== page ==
Yellow Journalism Meets The Web... again...

For those who aren't familiar with the term, "yellow journalism" was a moniker applied to journalism (newspapers, at the time) articles that were written with little attention to the facts, and maximum attention to gathering attention and selling newspapers. Articles were sensationalist, highly incorrect or unvalidated, seeking to draw at the emotional strings the readers would fear or want pulled. Popular at the turn of the last century, perhaps the most notable example of yellow journalism was the sinking of the Maine, a US battleship that exploded in harbor while visiting Cuba (then, ironically, a very US-friendly place). Papers at the time attributed the explosion to sabotage work by Spain, despite the fact that no cause or proof of sabotage was ever produced, leading the US to declare war on the Spanish, seize several Spanish colonies (including the Phillipines in the Pacific, which would turn out to be important to US Pacific Naval interests during World War Two), and in general pronouce anything Spanish to be "enemies of the state" and all that.

Vaguely reminiscent of Fox News, now that I think of it.

In this case, however, yellow journalism meets the Web in two recent "IT magazine" pieces that have come to my attention: this one, which blasts Sun for not rolling out updates in a more timely fashion to its consumers, despite the many issues that constant update rollouts pose for those same consumers, but more flagrantly, this one, which states that Google researchers have found a vulnerability in the Java Runtime Environment that "threatens the security of all platforms, browsers, and even mobile devices". As if that wasn't enough, check out these "sky-is-falling" quotes:

" 'It’s a pretty significant weakness, which will have a considerable impact if the exploit codes come to fruition quickly. It could affect a lot of organizations and users.'

"... anyone using the Java Runtime Environment or Java Development Kit is at risk.

" 'Delivery of exploits in this manner is attractive to attackers because even though the browser may be fully patched, some people neglect to also patch programs invoked by browsers to render specific types of content.'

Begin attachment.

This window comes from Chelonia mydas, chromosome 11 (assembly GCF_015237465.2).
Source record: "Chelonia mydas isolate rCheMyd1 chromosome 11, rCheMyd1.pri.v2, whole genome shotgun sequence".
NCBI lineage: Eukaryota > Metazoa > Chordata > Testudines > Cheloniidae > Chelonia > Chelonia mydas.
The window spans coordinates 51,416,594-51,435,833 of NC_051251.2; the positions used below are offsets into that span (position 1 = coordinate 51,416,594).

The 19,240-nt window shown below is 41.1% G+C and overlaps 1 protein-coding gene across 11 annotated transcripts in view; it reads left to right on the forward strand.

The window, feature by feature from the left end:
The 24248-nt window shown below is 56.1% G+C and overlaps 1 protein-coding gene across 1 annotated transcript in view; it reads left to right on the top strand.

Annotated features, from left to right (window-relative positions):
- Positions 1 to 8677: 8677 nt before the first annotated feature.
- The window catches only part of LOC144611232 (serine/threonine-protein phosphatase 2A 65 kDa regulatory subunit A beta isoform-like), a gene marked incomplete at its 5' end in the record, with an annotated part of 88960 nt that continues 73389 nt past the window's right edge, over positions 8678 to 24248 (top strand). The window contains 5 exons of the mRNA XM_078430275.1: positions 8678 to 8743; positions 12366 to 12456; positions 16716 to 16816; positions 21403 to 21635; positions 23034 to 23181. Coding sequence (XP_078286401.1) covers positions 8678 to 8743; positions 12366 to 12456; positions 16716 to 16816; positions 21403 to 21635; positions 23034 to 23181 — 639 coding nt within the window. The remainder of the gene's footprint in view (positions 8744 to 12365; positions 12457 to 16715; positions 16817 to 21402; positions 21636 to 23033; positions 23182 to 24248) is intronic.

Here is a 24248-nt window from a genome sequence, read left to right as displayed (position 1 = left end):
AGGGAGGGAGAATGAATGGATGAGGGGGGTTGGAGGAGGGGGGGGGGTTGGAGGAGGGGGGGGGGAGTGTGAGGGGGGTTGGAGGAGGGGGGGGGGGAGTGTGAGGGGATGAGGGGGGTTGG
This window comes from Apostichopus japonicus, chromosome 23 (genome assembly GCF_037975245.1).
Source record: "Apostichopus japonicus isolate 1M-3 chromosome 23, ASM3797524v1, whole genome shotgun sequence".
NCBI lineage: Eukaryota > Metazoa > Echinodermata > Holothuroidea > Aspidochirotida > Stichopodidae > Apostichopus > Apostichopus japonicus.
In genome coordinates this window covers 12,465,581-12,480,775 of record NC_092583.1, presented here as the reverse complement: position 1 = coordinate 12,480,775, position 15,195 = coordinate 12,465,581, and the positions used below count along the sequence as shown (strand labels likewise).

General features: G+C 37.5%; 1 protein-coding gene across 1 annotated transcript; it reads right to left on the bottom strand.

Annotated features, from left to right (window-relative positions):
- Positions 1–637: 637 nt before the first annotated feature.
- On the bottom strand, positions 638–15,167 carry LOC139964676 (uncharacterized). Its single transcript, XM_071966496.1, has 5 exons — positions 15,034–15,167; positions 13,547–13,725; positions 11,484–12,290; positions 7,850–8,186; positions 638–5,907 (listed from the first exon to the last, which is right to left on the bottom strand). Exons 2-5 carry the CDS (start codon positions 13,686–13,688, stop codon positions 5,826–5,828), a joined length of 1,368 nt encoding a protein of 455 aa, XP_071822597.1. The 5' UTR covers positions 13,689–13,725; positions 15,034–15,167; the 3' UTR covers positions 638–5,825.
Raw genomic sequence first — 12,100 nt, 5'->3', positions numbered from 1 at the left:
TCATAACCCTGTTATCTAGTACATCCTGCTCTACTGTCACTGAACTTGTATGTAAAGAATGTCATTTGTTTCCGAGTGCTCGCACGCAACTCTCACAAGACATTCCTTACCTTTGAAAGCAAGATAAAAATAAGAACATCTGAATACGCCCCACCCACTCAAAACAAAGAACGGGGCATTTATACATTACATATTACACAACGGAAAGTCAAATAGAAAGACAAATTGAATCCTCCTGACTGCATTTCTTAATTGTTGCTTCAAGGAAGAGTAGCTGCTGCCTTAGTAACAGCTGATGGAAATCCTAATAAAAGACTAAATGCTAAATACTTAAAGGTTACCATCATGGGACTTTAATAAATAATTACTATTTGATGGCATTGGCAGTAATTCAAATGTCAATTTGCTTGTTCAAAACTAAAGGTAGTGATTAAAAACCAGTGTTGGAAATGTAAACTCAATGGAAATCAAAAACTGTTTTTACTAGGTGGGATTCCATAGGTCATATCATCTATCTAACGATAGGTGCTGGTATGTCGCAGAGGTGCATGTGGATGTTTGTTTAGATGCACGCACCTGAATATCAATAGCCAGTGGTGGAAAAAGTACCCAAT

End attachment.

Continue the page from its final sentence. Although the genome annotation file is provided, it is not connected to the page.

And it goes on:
"... the bugs threaten pretty much every modern device.

" '... this exploit is browser independent, as long as it invokes a vulnerable Java Runtime Environment.'

"... the problem is compounded by the slim chance of an enterprise patching Java Runtime vulnerabilities.

Now, I have no problems with the media reporting security vulnerabilities; in fact, I encourage it (as any security professional should), because consumers and administrators can only take action to protect against vulnerabilities when we know about them. But here's the thing: nowhere, not one place in the article, describes what the vulnerability actually is. Is this a class verifier problem? Is this a buffer overflow attack? A luring attack? A flaw in the platform security model? A flaw in how Java parses and consumes image formats (a la the infamous "picture attachment attack" that bedevils Outlook every so often)?

No details are given in this article, just fear, uncertainty and doubt. No quote, no vague description of how the vulnerability can be exploited, not even a link to the original report from Google's Security team.

Folks, that is sensationalist journalism at its best. Or worst, if you prefer.

Mr. Tung, who authored the article, should have titled it "The Sky is Falling! The Sky is Falling!" instead. Frankly, if I were Mr. Tung's editor, this drivel would never have been published. If I were given the editor's job tomorrow, I'd thank Mr. Tung for his efforts and send him over to a competitor's publication. Blatant, irresponsible, and reckless.

Now, if you'll excuse me, I'm going to try and find some hard data on this vulnerability. Any vulnerability that can somehow strike across every JVM ever written (according to the article above) must be some kinda doozy. After all, I need to learn how to defend myself before al Qaeda gets hold of this and takes over "pretty much every modern device" and uses them to take over the world, which surely must be next....